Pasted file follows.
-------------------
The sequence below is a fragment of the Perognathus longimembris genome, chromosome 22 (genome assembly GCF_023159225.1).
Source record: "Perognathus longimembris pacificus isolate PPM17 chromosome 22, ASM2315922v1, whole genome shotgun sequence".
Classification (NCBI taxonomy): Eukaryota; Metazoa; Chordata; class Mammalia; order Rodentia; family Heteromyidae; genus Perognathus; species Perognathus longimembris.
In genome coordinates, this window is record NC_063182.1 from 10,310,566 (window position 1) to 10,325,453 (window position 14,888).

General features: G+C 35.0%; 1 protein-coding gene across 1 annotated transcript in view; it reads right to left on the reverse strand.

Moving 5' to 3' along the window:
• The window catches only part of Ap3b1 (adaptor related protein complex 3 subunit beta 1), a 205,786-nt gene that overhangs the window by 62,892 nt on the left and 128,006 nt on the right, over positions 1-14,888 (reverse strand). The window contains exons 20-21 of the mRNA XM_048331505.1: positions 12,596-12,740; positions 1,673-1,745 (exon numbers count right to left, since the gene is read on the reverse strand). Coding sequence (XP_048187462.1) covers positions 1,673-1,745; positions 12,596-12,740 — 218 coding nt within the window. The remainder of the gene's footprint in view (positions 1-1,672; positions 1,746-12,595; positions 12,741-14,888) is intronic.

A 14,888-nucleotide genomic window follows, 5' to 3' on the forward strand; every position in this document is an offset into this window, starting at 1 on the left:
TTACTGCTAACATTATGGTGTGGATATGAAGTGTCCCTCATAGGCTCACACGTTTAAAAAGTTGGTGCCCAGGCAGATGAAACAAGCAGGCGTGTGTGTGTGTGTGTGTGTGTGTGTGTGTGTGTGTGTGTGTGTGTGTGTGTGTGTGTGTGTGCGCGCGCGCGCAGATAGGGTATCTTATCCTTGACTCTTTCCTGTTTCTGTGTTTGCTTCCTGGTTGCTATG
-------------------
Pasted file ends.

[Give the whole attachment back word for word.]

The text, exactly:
The sequence below is a fragment of the Perognathus longimembris genome, chromosome 22 (genome assembly GCF_023159225.1).
Source record: "Perognathus longimembris pacificus isolate PPM17 chromosome 22, ASM2315922v1, whole genome shotgun sequence".
Classification (NCBI taxonomy): Eukaryota; Metazoa; Chordata; class Mammalia; order Rodentia; family Heteromyidae; genus Perognathus; species Perognathus longimembris.
In genome coordinates, this window is record NC_063182.1 from 10,310,566 (window position 1) to 10,325,453 (window position 14,888).

General features: G+C 35.0%; 1 protein-coding gene across 1 annotated transcript in view; it reads right to left on the reverse strand.

Moving 5' to 3' along the window:
• The window catches only part of Ap3b1 (adaptor related protein complex 3 subunit beta 1), a 205,786-nt gene that overhangs the window by 62,892 nt on the left and 128,006 nt on the right, over positions 1-14,888 (reverse strand). The window contains exons 20-21 of the mRNA XM_048331505.1: positions 12,596-12,740; positions 1,673-1,745 (exon numbers count right to left, since the gene is read on the reverse strand). Coding sequence (XP_048187462.1) covers positions 1,673-1,745; positions 12,596-12,740 — 218 coding nt within the window. The remainder of the gene's footprint in view (positions 1-1,672; positions 1,746-12,595; positions 12,741-14,888) is intronic.

A 14,888-nucleotide genomic window follows, 5' to 3' on the forward strand; every position in this document is an offset into this window, starting at 1 on the left:
TTACTGCTAACATTATGGTGTGGATATGAAGTGTCCCTCATAGGCTCACACGTTTAAAAAGTTGGTGCCCAGGCAGATGAAACAAGCAGGCGTGTGTGTGTGTGTGTGTGTGTGTGTGTGTGTGTGTGTGTGTGTGTGTGTGTGTGTGTGTGTGCGCGCGCGCGCAGATAGGGTATCTTATCCTTGACTCTTTCCTGTTTCTGTGTTTGCTTCCTGGTTGCTATG